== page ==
Midterms might be over, but the thought of final exams has many students are stressing already. But some students — to the dismay of many — aren’t sweating their knowledge on financial literacy.
The reality is that most students aren’t making the grade when it comes to learning about personal finance. According to U.S. Bank’s recent survey, 65% of students gave themselves a C, D or F when considering whether they can successfully manage their finances and money.
One solution to this problem? More education in the classroom.
One proponent of this solution is Jim Chilton, founder and president of the Society of Financial Awareness. With 35 years of financial advising experience, he’s shocked that his children hanen’t learned about financial literacy topics in schools. Had he not taken it upon himself to teach them, Chilton believes they wouldn’t have learned sufficient information about finances.
“I’m just completely blown away that if my wife and I didn’t provide some kind of a foundation in the form of (financial literacy), they would’ve gotten nothing,” he says.
Reports have found a lack of financial literacy education in high school. Champlain College’s Center for Financial Literacy, for example, graded each state for their financial literacy requirements for high school students. The alarming results revealed that 26 states received grades of C, D or F.
Chilton isn’t the only proponent of more education. USA TODAY College asked Twitter followers if they’d learned financial education in high school or college, and the overwhelming majority reported not learning as much as they wanted.
So, where do we put this education in? And how do we teach it?
According to John Pelletier, director of the Center for Financial Literacy at Chaplain College, the solution isn’t to place financial literacy in one place — high school or college — but rather to weave it through the education system.
“That’s kind of like saying ‘do you think math should just be taught in middle school or high school?’” he says. “All learning is cumulative.”
Pelletier believes that a class in high school should emphasize basics pertaining to student loans. High school students should learn not to allocate more than 15% of their post-college graduation income to student loan repayments. Additionally, he says high school students should estimate their starting post-college income and make sure it exceeds their total student loan debt.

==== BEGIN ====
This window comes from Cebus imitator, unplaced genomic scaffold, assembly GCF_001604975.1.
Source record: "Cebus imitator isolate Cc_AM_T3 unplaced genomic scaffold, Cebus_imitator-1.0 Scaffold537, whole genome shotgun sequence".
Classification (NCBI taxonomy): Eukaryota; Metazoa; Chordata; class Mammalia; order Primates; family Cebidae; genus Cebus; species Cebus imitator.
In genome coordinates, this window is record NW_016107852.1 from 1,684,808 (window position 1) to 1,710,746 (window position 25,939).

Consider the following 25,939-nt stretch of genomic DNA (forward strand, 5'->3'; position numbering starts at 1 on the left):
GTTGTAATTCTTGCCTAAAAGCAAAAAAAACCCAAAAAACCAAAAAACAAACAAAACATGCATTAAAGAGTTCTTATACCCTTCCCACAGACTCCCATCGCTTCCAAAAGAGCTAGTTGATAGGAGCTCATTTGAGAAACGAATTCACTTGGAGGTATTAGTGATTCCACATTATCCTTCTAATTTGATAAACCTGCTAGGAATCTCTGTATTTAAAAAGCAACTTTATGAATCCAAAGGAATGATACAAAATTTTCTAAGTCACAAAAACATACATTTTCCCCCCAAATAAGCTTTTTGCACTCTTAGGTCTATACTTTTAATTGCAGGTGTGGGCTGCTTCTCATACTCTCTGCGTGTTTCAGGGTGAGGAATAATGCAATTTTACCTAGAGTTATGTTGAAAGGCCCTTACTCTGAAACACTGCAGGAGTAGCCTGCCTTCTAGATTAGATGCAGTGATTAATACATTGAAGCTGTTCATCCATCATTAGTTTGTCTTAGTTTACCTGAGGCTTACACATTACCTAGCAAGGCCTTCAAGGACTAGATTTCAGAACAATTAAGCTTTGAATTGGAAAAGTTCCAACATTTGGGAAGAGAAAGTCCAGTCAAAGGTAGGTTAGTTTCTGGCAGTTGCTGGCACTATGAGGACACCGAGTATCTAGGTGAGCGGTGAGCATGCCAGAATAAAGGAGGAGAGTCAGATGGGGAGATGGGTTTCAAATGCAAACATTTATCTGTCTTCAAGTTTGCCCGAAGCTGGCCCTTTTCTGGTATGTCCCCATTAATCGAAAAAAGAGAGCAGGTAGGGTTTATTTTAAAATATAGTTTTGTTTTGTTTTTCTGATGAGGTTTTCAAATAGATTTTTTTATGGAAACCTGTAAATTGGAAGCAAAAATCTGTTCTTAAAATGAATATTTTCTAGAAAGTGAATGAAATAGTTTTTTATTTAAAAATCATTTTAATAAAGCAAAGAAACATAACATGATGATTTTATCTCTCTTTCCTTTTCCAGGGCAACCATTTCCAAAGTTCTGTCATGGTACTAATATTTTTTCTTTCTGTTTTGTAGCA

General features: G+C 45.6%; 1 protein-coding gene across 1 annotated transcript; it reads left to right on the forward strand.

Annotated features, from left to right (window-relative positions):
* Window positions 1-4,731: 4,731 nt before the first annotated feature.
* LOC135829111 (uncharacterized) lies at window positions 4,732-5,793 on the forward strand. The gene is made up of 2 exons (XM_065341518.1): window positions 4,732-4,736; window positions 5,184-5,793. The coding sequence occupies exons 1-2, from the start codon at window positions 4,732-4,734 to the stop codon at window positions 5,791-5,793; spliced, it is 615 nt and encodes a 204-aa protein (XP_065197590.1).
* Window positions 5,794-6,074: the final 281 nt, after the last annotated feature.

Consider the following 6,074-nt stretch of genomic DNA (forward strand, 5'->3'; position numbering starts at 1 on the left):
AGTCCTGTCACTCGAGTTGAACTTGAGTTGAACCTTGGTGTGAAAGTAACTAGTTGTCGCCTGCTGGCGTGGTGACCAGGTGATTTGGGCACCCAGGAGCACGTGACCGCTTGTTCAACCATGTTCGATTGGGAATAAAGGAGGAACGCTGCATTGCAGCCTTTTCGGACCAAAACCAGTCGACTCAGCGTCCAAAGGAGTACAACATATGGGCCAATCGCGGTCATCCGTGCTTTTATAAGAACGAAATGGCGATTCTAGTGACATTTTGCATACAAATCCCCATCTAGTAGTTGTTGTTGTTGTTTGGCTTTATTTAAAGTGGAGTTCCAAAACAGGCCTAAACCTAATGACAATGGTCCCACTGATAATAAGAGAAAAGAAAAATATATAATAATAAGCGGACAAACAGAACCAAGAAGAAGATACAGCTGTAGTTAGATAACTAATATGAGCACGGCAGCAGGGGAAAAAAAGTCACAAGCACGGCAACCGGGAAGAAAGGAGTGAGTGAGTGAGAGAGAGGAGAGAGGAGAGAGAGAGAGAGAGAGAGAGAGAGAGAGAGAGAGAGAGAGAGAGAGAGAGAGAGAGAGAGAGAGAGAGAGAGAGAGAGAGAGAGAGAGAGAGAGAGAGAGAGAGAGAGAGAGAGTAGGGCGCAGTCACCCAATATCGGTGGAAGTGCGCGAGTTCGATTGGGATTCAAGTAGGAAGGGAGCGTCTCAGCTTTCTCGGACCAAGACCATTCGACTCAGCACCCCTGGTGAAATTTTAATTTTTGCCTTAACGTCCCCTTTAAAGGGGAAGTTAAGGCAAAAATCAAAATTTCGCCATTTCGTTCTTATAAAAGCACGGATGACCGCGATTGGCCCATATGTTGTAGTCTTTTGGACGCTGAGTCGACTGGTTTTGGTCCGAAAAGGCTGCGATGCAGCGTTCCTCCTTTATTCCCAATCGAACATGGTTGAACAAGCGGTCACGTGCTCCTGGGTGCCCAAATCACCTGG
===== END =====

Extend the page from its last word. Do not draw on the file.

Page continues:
Chilton echoes Pelletier’s sentiments regarding financial literacy education being taught in high school and college, adding that students should be learning about budgeting and planning in high school.
At the collegiate level, Pelletier believes that students should start learning about more advanced topics like credit, credit scores, employee benefits and retirement savings. Students should also begin learning about compound interest, and how it can be great if you’re on the receiving end but detrimental if you’re paying off loans.
“If you get compound interest growing for you when it comes to saving and investing, so if you can double your money every decade at 7%, that’s the benefit of compounding.“ Pelletier says. “Compounding works the other way with debt. If you get credit card debt compounding at 23% a year, that can be problematic.”
Chilton adds that students should start learning about investing in college. They should know what’s an asset versus a liability, how to qualify for a home and have general understanding about insurance, deductible debt and even learning how to make a will.
He notes, too, that throughout the entire education process, students should be learning the basics of personal finance so they have the tools to develop their knowledge in the future.
“What we’re trying to do is lay a foundation, not build the Empire State Building of knowledge.”
Source - USA Today